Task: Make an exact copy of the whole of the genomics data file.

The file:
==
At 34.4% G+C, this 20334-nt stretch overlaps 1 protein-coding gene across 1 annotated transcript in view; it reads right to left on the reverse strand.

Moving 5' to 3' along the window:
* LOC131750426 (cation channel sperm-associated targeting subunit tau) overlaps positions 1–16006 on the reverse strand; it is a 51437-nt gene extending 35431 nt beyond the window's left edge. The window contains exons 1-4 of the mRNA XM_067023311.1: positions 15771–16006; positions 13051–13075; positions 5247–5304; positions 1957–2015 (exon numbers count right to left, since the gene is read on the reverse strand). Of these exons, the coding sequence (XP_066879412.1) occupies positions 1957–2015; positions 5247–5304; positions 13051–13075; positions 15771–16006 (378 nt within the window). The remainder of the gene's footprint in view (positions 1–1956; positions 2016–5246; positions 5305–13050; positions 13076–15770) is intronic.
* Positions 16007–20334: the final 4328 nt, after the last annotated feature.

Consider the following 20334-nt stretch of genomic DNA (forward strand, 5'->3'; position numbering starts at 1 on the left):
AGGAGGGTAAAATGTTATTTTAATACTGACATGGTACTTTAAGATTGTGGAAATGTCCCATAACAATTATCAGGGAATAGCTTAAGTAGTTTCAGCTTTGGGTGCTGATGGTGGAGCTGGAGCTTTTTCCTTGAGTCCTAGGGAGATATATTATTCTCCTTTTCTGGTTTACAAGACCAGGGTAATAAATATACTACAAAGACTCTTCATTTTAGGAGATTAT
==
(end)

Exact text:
At 34.4% G+C, this 20334-nt stretch overlaps 1 protein-coding gene across 1 annotated transcript in view; it reads right to left on the reverse strand.

Moving 5' to 3' along the window:
* LOC131750426 (cation channel sperm-associated targeting subunit tau) overlaps positions 1–16006 on the reverse strand; it is a 51437-nt gene extending 35431 nt beyond the window's left edge. The window contains exons 1-4 of the mRNA XM_067023311.1: positions 15771–16006; positions 13051–13075; positions 5247–5304; positions 1957–2015 (exon numbers count right to left, since the gene is read on the reverse strand). Of these exons, the coding sequence (XP_066879412.1) occupies positions 1957–2015; positions 5247–5304; positions 13051–13075; positions 15771–16006 (378 nt within the window). The remainder of the gene's footprint in view (positions 1–1956; positions 2016–5246; positions 5305–13050; positions 13076–15770) is intronic.
* Positions 16007–20334: the final 4328 nt, after the last annotated feature.

Consider the following 20334-nt stretch of genomic DNA (forward strand, 5'->3'; position numbering starts at 1 on the left):
AGGAGGGTAAAATGTTATTTTAATACTGACATGGTACTTTAAGATTGTGGAAATGTCCCATAACAATTATCAGGGAATAGCTTAAGTAGTTTCAGCTTTGGGTGCTGATGGTGGAGCTGGAGCTTTTTCCTTGAGTCCTAGGGAGATATATTATTCTCCTTTTCTGGTTTACAAGACCAGGGTAATAAATATACTACAAAGACTCTTCATTTTAGGAGATTAT